Ohtani-Wannabes: 2024 two-way stars in the making

By Shooter Hunt & David Seifert
PBR Draft HQ

While, no, there might not ever be another Shohei Ohtani, the two-way topic has been a hot one ever since the Japanese superstar showed that he could thrive on both sides of the ball, in the MLB and most recently on the international stage at the World Baseball Classic.

However, Ohtani did, probably, extend the amount of leash two-way players might be given these days, both in college and in pro ball. There appears to be more amateur talent committed to calling themselves two-way players for as long as they can succeed as one, and even some more collegiate examples who project to earn two-way attention as MLB Draft prospects, like Florida’s Jac Caglianone, who just set the Gators’ single-season home run record with 27 (and counting), who’s also capable of upper-90s velocity from the left side on the mound.

Today, we’re expanding on Caglianone’s historic season as an up-and-coming ‘Ohtani Wannabe,’ as well as some others within the collegiate ranks, and we’re also highlighting some two-way prepsters who can continue to contribute on both sides of the ball moving forward.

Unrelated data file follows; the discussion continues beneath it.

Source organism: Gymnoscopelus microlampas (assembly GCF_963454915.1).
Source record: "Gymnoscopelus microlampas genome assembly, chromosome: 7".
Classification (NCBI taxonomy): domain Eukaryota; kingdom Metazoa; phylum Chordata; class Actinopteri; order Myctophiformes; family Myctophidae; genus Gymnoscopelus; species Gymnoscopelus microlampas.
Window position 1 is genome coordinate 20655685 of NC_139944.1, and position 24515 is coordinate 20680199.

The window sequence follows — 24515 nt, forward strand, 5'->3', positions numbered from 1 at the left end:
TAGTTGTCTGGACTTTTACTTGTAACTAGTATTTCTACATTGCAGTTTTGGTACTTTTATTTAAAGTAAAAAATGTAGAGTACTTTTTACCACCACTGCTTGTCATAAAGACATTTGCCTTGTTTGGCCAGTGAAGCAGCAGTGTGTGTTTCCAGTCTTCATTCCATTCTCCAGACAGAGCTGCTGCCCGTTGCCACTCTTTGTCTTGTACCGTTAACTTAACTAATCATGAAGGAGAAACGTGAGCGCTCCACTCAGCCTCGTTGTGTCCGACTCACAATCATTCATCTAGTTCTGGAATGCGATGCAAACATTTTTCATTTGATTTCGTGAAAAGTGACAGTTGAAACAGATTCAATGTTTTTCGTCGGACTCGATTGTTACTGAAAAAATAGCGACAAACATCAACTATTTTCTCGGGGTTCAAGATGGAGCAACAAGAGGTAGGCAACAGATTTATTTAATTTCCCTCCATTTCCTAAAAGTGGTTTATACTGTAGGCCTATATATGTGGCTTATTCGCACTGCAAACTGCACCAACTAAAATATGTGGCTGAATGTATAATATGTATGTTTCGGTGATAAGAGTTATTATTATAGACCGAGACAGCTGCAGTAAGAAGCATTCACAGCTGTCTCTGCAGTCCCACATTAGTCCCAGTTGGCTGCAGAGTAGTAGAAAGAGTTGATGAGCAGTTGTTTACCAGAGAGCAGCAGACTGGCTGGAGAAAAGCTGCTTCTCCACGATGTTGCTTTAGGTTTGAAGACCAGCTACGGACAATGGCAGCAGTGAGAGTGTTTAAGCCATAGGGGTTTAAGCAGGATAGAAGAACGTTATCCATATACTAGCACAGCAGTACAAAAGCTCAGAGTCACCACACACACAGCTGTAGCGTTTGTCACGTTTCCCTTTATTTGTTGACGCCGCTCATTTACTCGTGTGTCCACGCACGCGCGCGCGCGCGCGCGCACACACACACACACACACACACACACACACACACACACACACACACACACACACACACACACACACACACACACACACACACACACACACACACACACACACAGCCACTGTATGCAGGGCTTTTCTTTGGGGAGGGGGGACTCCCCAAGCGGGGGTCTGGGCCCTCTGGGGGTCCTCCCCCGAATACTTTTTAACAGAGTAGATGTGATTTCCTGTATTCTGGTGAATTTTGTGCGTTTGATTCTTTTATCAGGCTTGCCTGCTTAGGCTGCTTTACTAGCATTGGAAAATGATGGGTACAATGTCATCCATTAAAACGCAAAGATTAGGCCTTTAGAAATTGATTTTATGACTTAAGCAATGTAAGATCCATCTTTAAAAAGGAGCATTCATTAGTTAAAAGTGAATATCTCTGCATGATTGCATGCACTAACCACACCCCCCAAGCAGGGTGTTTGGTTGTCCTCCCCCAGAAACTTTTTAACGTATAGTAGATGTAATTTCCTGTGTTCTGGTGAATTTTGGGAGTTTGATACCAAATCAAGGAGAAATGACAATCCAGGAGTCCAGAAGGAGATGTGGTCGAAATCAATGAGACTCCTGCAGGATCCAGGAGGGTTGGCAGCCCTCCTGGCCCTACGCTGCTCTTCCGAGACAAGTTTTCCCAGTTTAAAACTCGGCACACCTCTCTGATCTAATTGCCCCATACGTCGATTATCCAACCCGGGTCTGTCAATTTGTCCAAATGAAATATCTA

Bryce Rainer, INF/RHP, Harvard-Westlake (CA), 2024

Rainer, a Texas recruit, hails from the same SoCal “prospect factory” (Harvard-Westlake) that produced the likes of Lucas Giolito, Max Fried, Jack Flaherty, and more recently, Pete Crow-Armstrong. After bursting onto the scene as a freshman and dominating Southern California hitters, the ‘24 class’ No. 1 prospect opted out of pitching during his sophomore campaign in an effort to minimize wear and tear. Lean and athletic with a frame that is quickly adding strength, the 6-foot-3, 190-pounder is the top pitching prospect in the class with nearly equal upside when hitting from the left side. Equally as comfortable on the dirt as he is grazing the outfield, Rainer carries significant ‘it-factor’ while on the diamond, and his silky-smooth stroke has seen steady jumps in power production that is ever alluring. The bat and athleticism have been the main focus of Rainer’s development, but make no mistake about it, his pitching ceiling matches that of the Class of 2023’s top prep arm, Noble Meyer.

Konnor Griffin, OF/RHP, Jackson Prep (MS), 2024

Griffin opted to move up a class, and though he’ll still hit his 18th birthday prior to next year’s MLB Draft, he is still on the younger end of the spectrum, and he’s likely to garner significant 1:1 attention. Square-shouldered with a pristine, unmistakable 6-foot-4, 190-pound frame, the LSU recruit has an unteachable athleticism and he more than just looks the part at shortstop, and he’s also shown an ability to roam center field at an elite level. On the mound, he’s a power-armed right-hander with mid-90s heat and feel for advanced secondary offerings. Griffin is an out-getter with starter potential. However, the thunder in his barrel and five-tool potential likely have him pursuing a position long-term, and MLB clubs who are picking early might envision him as a cornerstone, everyday player in their organization.

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